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There’s No “Supply Chain Disruption” in Oregon’s Basketball Programs

Ducks “Pipeline” to Canada Particularly Strong

Syndication: The Register Guard Ben Lonergan/The Register-Guard / USA TODAY NETWORK

It doesn’t seem all that long ago that a “foreign born” basketball player competing for a US college or professional team was kind of a rarity. In fact, until the 1990s, the US could send a Men’s team of college players to the Olympics and win a Gold Medal virtually every time, its only real competition coming from the former Soviet Union. But then the game began to grow in popularity internationally, and the dominance of US college-level players came to an end. When the US Men’s team took the Bronze Medal in Seoul, South Korea in 1988, the nation’s Olympic Committee made the decision to “go pro” and send a team mostly comprised of NBA stars - The Dream Team - to the 1992 Barcelona Olympic Games to compete against the largely professional foreign teams.

Women’s basketball had a later start – it was not contested at the Olympics until the 1976 Games in Montreal, and at the time there wasn’t a professional women’s league in the US. Nevertheless, the US team won Gold at two of the four Olympics in which it competed (the US boycotted the 1980 Moscow Games) prior to the founding of the Women’s National Basketball Association (WNBA) in 1996.

Men’s and Women’s basketball is now a truly international sport. There are professional leagues all over the world, and players from the US play everywhere in the same way foreign-born players used to come to the US to compete. The most famous US athlete who has played abroad is probably Brittney Griner, a two-time Gold Medal winner and Phoenix Mercury player in the WNBA who was recently illegally detained in Russia while trying to leave the country after she had been playing in the Russian Premier League.

Over the years, Oregon has developed a program that attracts foreign-born players. The Ducks Women’s team currently has three such players, while the Men’s team sports four. The majority of these players are from Canada, but Mali and Australia are also represented.

Oregon Women

Sharp-shooting Senior Guard Taya Hanson hails from Kelowna, British Columbia, East of Vancouver. Hanson played her high school ball at home before heading to Arizona State and then transferring to Oregon. Hansen has appeared in all 10 games for Oregon this season and is averaging 7 points per game in 17 minutes. Hanson has the 2nd highest 3-point shooting average on the team, .452, while going 14 – 31 from beyond the arc.

Fifth-year Guard Ahlise Hurst came to Oregon from Bendigo, Australia, about 90 miles outside Melbourne. Hurst played at New Mexico before coming to Eugene. In Oregon’s 10 games this season, Hurst is averaging 6.3 points and is shooting .381 from the 3-point line.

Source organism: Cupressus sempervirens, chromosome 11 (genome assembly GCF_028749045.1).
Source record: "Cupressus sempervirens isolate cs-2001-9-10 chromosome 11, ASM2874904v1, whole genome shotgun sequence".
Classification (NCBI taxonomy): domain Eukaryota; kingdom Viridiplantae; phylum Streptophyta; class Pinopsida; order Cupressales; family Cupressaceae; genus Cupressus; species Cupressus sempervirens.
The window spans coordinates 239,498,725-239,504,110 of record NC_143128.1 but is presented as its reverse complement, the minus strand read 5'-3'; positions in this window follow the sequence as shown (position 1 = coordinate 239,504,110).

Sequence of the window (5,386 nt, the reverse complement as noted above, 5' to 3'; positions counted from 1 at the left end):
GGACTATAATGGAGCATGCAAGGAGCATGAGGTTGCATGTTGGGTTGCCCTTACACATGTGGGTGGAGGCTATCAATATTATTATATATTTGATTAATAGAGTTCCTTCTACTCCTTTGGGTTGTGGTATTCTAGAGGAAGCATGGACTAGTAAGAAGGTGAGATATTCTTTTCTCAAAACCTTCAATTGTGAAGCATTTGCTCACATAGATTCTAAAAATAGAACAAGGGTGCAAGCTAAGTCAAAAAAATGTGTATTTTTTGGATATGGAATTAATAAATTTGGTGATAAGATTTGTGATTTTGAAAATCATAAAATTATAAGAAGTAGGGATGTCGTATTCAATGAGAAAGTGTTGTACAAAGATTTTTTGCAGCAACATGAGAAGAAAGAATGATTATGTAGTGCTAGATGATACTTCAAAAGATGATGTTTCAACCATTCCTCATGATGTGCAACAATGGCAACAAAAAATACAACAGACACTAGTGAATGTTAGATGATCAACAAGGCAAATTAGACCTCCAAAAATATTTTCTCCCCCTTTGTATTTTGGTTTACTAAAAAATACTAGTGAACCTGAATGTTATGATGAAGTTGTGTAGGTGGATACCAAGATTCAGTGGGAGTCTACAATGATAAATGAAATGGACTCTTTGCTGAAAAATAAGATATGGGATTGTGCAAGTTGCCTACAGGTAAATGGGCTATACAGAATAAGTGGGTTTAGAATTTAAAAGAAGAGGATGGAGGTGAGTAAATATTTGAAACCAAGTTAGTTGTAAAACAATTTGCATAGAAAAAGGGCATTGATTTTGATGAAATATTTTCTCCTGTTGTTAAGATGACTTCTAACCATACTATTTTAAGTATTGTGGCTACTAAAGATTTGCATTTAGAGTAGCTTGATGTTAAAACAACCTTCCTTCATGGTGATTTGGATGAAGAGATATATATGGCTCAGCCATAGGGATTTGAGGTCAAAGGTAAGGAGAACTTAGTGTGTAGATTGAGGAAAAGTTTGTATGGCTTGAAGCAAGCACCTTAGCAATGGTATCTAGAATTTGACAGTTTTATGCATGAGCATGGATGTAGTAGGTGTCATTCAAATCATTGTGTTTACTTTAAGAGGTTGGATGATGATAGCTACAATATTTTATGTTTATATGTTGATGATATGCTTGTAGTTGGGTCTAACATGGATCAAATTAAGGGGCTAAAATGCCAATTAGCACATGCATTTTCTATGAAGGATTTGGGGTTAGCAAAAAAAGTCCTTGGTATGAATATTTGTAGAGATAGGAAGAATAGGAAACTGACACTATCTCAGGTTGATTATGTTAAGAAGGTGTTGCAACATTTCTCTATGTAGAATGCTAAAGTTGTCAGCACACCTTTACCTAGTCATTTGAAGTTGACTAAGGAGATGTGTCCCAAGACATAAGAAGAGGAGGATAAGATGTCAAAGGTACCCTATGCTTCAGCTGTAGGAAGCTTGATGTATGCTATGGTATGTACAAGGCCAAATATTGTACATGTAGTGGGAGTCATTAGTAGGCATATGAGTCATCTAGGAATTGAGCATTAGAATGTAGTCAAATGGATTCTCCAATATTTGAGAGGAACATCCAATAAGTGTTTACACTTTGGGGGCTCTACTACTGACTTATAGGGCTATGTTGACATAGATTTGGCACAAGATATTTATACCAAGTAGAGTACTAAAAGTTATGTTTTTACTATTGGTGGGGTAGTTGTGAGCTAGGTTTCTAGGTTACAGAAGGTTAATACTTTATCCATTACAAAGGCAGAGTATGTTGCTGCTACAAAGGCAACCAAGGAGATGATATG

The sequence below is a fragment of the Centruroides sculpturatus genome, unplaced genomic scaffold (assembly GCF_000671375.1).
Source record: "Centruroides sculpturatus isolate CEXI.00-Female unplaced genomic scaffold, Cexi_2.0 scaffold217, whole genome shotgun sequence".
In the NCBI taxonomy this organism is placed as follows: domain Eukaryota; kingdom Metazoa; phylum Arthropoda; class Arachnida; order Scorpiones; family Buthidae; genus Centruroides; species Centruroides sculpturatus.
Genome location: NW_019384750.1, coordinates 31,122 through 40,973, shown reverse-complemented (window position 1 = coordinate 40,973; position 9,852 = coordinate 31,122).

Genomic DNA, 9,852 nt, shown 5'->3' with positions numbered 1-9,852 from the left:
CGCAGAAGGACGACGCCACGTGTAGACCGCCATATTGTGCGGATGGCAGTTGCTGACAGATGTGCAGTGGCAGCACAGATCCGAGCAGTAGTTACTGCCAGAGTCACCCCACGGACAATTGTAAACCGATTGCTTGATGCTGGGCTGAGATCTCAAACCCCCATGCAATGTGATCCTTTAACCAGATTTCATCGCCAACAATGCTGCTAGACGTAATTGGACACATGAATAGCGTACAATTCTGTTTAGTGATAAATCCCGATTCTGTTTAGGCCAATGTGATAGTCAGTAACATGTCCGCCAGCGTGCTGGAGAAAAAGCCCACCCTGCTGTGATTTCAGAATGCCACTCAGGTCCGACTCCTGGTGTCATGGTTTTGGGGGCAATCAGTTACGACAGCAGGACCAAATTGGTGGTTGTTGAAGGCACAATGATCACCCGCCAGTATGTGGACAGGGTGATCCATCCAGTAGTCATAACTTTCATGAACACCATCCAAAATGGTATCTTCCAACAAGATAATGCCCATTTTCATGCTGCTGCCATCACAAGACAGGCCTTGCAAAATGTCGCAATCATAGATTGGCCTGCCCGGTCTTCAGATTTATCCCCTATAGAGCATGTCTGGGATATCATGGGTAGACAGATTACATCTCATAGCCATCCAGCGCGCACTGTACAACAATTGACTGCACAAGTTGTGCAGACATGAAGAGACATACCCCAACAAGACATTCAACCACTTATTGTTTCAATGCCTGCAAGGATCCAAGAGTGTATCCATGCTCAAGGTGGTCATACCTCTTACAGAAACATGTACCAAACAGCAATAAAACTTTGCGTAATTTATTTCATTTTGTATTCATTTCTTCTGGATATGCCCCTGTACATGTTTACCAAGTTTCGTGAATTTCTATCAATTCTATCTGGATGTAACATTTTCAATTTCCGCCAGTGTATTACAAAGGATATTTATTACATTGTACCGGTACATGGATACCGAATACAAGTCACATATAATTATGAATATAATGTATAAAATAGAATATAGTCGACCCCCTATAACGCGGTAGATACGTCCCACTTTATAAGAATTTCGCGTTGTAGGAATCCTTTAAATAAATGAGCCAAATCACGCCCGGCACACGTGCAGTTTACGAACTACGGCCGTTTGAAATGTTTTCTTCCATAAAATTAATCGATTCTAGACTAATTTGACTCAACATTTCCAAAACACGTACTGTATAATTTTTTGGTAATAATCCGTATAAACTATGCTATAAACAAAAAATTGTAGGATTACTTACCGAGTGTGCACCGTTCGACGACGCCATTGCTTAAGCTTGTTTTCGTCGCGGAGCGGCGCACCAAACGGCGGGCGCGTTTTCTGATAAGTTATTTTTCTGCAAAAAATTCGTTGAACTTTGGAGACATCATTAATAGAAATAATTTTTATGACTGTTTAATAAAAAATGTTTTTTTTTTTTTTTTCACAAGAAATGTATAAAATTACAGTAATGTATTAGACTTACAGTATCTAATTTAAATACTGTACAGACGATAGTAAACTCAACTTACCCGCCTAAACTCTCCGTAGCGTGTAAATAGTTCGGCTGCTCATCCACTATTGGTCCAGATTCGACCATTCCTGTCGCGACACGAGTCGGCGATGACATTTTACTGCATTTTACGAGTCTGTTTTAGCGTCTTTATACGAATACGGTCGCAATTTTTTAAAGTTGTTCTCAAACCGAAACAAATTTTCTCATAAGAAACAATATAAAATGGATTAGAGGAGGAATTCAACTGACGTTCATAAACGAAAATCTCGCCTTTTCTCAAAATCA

Phillipina Kyei played her high school ball at Crestwood Prep and grew up in Calgary, Alberta. At 6’8”, Kyei is the tallest woman to ever put on a Ducks uniform and stepped into the starting center spot this season. Kyei is a tough inside presence for Oregon with a quickly developing inside game. Kyei is averaging 9.7 points and 11.2 rebounds per game this year. She leads the team in offensive rebounds, helping the Ducks extend possessions and getting some easy inside baskets.

Oregon Men

Senior Center N’Faly Dante is one of 3 Pac-12 basketball players from the Republic of Mali in West Africa. He played his high school ball at Sunrise Christian Academy in Kansas. Dante is Oregon’s starting center and second leading scorer at 12.8 points per game while shooting almost 60 percent from the field. He also leads Oregon in rebounding at about 6 per game and is second in blocked shots.

Junior Guard Keeshawn Barthelemy hails from Montreal originally and came to Oregon after three seasons with the Colorado Buffaloes. He played for Team Canada at the U17 FIBA World Cup. Barthelemy has been limited by injury this season, appearing in only 4 games for the Ducks. Nevertheless, Barthelemy is averaging 8.5 points per game and fans are looking forward to his return to action.

Fellow Montreal product Senior Forward Quincy Guerrier played two seasons for the Syracuse Orangemen before coming to Eugene last year. This season, Guerrier is Oregon’s third-highest scorer at 10.7 points per game. This includes the second-highest 3-point shooting average, not that common for a player who is 6’8”. Guerrier is not afraid to cast off from beyond the arc and is 21 – 57 (.368) this year. He also averages almost 5 rebounds per game.

Toronto, Ontario product Redshirt Freshman Forward Ethan Butler has yet to appear in an Oregon uniform. Butler is one of several Ducks rehabbing from injury this season.

Internationally, basketball is likely to continue its exponential growth. With more and more talented players being “discovered” there, the NBA has begun and is developing an African league and has also forged a controversial relationship with China where the NBA game is very popular. Oregon’s recruiting trips might generate a huge number of “frequent flyer miles” for the Ducks coaching staffs in years to come.

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